After going bogey-bogey on his final two holes of the BMW Championship, Tyrrell Hatton didn’t want to talk to anyone.
Hatton, the No. 14 player in the world, started the week 26th in the FedEx Cup standings. With the top 30 making it to East Lake for the Tour Championship, Hatton figured his stumble to a 1-over finish left him on the outside looking in.
Then a PGA Tour official approached him as he was leaving the Olympia Fields locker room. The encounter was captured by the PGA Tour’s social media team.
“Tyrrell, I just want to brief you on the FedEx Cup.”
Hatton’s mood never changed.
“Well, I don’t think I’ll be there,” he replied, barely hesitating as he continued out the door.
“Well, you should know that you are currently 29th,” the official told Hatton.
Hatton stopped at the door and turned to come back inside. His interest was piqued, but it was clear he still needed some convincing.
The official continued to break down Hatton’s situation, which could change at any moment given the final round of the BMW. Players out on the golf course could move ahead of or behind Hatton, affecting his overall slot on the standings.
“You’re only in by six points, but at 30th is Jordan Spieth and you guys are in the same position on the leaderboard,” the official said. “So whatever points he gains or loses, you will get more points [than him].”
“Right,” Hatton replied, his hope still waning.
Hatton suggested Denny McCarthy was a player who could knock him out.
But when the official finished explaining the different scenarios, he offered an optimistic outlook.
“I think you’re better than 50/50,” he said. “I know you’re not feeling it but…”
Hatton gave an awkward pause before he finally offered an unenthusiastic “OK.”
Just before the encounter, Hatton interviewed with CBS about his situation.
“I’m pretty devastated with that finish,” he told Amanda Renner. “I need things to go my way to obviously play in Atlanta next week. And that’s hard to deal with. I feel like I’ve played well enough throughout this season to definitely earn a spot there. But it’s hard. I mean quadruple points for two events. Last week was my worst finish, I think, since missing the cut in San Antonio at the end of March…
“To start the playoffs at 17th and to potentially finish outside the top 30 after two struggling weeks is a tough one to take,” Hatton said. “We’ll see how it plays out for the rest of the day, but from my point of view, I’m pretty gutted.”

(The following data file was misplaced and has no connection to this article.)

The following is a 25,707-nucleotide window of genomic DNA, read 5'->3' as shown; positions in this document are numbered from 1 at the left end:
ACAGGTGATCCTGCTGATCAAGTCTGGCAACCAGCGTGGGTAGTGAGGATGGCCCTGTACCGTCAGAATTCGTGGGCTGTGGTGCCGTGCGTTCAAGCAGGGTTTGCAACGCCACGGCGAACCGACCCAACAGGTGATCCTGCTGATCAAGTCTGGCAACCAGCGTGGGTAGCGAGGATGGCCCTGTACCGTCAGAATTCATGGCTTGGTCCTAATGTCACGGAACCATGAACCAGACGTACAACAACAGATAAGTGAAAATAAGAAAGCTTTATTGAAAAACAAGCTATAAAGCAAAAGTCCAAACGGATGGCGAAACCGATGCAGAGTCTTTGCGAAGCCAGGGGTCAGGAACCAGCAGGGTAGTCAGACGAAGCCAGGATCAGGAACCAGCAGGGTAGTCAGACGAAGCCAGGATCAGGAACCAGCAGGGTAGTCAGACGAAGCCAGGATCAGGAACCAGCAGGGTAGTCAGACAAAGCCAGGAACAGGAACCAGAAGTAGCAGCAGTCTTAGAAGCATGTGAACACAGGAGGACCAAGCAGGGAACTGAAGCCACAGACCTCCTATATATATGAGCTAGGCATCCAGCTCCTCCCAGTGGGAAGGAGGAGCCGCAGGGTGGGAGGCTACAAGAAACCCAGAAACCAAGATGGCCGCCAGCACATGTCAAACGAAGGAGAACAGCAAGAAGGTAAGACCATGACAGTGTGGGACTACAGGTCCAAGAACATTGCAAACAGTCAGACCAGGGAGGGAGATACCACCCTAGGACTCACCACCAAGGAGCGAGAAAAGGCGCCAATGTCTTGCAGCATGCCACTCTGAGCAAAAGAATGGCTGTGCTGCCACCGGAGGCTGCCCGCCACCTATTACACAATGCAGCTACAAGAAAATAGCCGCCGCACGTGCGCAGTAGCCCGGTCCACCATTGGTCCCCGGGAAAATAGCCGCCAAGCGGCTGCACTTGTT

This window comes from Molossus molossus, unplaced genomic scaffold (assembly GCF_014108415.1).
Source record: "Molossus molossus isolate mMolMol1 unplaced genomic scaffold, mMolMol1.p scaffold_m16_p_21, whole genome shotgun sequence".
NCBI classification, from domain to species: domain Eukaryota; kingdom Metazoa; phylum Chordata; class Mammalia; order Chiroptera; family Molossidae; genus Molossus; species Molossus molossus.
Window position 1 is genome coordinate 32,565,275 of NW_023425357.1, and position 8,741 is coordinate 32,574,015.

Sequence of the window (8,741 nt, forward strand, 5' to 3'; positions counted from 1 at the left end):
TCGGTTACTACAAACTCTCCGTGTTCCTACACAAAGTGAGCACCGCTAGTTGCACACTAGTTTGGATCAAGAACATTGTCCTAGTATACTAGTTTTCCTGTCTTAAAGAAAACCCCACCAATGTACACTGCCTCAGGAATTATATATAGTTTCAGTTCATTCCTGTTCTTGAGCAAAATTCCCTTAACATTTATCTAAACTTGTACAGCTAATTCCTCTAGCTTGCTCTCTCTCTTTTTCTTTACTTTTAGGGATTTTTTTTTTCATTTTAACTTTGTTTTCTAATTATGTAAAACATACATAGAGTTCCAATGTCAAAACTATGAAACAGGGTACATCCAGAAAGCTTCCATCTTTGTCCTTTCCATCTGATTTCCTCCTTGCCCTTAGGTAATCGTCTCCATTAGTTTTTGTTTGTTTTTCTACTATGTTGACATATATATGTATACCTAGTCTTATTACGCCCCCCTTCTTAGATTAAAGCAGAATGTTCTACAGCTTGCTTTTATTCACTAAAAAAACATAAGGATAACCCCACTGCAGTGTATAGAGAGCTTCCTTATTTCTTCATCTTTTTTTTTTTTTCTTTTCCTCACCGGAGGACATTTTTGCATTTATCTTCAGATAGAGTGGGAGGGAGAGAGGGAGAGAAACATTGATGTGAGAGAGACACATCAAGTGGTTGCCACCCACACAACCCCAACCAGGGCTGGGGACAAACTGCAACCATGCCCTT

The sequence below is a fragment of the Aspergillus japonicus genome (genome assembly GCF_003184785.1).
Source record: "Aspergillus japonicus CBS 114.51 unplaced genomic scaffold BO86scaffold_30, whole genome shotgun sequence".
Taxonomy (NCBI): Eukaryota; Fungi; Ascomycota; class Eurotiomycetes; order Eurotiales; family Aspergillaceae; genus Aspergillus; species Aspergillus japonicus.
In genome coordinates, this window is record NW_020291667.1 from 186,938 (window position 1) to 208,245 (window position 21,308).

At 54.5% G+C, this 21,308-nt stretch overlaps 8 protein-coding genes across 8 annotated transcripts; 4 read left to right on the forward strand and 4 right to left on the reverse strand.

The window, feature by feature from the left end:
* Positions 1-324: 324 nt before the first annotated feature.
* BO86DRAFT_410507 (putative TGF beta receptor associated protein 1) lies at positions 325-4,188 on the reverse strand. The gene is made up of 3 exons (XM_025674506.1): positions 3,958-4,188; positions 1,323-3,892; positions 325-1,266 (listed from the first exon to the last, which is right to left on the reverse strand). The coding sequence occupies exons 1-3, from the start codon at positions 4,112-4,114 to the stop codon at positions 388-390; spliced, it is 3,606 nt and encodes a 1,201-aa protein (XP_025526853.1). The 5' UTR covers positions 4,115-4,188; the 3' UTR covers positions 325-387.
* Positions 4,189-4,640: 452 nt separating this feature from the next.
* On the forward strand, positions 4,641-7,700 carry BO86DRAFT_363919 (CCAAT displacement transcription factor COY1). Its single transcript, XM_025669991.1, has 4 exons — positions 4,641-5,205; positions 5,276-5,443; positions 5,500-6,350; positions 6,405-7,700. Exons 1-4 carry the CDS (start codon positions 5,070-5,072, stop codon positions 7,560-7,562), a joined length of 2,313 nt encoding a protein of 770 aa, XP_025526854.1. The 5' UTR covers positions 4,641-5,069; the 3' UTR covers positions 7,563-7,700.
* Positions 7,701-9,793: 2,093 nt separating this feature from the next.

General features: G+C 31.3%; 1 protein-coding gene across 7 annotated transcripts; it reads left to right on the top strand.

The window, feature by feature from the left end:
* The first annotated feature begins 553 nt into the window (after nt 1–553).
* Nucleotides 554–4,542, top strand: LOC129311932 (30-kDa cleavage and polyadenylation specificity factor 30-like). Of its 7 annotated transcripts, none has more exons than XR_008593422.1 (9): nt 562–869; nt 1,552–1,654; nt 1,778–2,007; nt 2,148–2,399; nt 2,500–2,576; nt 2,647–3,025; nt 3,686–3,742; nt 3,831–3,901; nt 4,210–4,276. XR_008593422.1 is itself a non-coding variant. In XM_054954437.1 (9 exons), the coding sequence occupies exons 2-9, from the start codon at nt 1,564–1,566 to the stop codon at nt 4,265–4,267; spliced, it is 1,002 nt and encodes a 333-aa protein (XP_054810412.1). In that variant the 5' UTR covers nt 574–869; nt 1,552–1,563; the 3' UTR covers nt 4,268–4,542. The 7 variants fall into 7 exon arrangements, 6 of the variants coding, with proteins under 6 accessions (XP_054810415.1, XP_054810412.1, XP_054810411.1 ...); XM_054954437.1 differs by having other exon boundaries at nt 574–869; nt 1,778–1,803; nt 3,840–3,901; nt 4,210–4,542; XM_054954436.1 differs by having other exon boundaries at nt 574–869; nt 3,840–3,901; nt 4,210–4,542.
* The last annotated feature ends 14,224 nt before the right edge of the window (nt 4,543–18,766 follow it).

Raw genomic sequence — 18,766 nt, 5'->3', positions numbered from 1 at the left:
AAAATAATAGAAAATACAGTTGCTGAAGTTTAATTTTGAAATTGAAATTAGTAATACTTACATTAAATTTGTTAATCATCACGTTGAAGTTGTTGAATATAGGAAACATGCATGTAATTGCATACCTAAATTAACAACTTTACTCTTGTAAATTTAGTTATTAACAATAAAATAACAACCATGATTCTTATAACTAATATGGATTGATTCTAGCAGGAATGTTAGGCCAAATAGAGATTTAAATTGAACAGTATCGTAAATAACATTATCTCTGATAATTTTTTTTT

On the other side of the locker room, though, gutted was far from the adjective of choice. It was there that PGA Tour cameras found Jordan Spieth and caddie Michael Greller in much the same situation as Hatton, but with a decidedly different perspective on the whole ordeal.
Spieth also bogeyed the final two holes Sunday at the BMW, but as the official told Hatton, he was tied with the Englishman and one spot behind in the standings.
In another video posted by the Tour, Greller is seen looking at the projections as an official breaks down the scenarios when Spieth yells over.
“What if I made it?” Spieth asked, referring to his missed par try on the 18th hole. “Just a little better? Not much?”
“Depends on [Adam] Schenk,” Greller inferred from the data.
“But Schenk needs to make two birdies coming in to take away those points [from you],” The official told them. “The thing is, you’re only in by one point right now.”
Then the trio started dissecting what exactly Schenk, who was still on the course, could do to take away points from Spieth by passing him on the leaderboard.
The official explained it wasn’t where Schenk was in the points standings, but how Schenk improving his own position on the leaderboard would also negatively impact Spieth’s, meaning he would earn fewer points.
Ultimately, it wasn’t Schenk who pushed Spieth from his spot, nor any other player. Chris Kirk shot a 71, bumping him out of the top 30 allowing Hatton and Spieth to advance to East Lake.
Judging by Spieth’s mood in the locker room, he must have been relieved. Hatton too, even if it might have taken him some time to believe his eyes.
Ah, the joys (and oddities) of the golf postseason.